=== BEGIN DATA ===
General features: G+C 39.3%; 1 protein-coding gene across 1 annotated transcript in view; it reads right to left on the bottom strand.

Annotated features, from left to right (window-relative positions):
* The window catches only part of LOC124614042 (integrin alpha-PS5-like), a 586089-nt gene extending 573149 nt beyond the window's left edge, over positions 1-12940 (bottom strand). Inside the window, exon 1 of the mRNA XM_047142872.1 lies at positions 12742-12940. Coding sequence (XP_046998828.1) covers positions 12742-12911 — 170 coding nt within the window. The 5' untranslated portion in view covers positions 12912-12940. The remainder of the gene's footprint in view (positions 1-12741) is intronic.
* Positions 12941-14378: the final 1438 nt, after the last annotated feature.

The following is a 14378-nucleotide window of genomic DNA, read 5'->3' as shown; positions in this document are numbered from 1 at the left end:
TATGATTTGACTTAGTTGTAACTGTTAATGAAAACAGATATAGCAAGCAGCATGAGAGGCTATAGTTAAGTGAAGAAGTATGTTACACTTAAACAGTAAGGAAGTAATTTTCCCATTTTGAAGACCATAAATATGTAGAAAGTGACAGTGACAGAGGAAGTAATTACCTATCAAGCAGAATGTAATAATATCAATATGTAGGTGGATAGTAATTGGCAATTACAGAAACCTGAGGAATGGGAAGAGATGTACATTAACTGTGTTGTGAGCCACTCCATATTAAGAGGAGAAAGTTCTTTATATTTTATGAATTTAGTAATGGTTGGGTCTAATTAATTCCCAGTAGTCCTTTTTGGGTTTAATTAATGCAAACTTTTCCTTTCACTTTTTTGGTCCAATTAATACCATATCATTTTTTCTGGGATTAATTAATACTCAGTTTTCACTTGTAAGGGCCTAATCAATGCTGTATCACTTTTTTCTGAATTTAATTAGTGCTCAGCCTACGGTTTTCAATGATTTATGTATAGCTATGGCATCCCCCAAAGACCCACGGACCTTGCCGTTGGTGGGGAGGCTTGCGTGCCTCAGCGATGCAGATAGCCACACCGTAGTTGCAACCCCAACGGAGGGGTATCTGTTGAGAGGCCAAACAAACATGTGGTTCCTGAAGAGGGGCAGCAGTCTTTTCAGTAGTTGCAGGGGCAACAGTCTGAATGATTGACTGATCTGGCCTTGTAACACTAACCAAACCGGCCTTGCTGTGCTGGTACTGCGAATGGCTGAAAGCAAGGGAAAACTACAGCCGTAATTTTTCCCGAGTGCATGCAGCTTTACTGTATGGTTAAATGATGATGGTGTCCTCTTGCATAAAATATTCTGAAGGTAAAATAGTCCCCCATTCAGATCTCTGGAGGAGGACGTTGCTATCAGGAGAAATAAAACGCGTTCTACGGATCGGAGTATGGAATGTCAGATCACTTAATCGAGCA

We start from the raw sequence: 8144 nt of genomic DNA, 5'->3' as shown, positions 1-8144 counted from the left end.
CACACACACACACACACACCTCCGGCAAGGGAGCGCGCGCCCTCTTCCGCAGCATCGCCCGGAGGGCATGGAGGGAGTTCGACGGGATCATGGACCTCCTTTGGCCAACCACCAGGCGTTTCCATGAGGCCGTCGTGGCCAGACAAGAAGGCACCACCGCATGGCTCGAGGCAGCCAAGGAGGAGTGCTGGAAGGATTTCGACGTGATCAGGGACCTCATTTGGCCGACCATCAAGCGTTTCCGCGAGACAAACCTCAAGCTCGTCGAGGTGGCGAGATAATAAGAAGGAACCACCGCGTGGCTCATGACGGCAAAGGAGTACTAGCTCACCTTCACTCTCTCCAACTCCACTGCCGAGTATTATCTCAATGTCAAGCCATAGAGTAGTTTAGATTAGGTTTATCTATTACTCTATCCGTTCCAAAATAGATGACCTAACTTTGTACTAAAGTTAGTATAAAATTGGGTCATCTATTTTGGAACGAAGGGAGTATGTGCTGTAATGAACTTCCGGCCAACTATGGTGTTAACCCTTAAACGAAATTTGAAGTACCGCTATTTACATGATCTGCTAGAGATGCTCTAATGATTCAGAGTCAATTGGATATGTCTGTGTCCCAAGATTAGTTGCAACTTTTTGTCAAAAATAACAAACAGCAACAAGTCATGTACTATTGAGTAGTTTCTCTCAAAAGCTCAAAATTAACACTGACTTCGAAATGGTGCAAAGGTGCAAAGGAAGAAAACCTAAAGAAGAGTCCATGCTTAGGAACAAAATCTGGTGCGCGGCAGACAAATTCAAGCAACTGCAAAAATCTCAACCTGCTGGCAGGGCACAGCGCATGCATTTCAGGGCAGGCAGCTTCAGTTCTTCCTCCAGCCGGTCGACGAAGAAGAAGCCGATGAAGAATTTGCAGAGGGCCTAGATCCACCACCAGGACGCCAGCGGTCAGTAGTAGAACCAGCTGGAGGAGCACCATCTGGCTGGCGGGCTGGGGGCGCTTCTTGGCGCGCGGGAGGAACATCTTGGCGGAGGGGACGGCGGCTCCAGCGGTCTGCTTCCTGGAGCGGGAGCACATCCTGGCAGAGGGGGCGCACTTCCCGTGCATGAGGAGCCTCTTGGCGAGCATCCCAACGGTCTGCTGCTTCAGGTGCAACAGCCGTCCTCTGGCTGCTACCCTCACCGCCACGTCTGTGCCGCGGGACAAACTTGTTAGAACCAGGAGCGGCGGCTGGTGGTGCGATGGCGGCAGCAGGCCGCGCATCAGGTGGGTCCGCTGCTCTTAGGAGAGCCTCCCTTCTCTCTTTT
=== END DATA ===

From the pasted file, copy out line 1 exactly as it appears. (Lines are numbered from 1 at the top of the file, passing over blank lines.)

General features: G+C 39.3%; 1 protein-coding gene across 1 annotated transcript in view; it reads right to left on the bottom strand.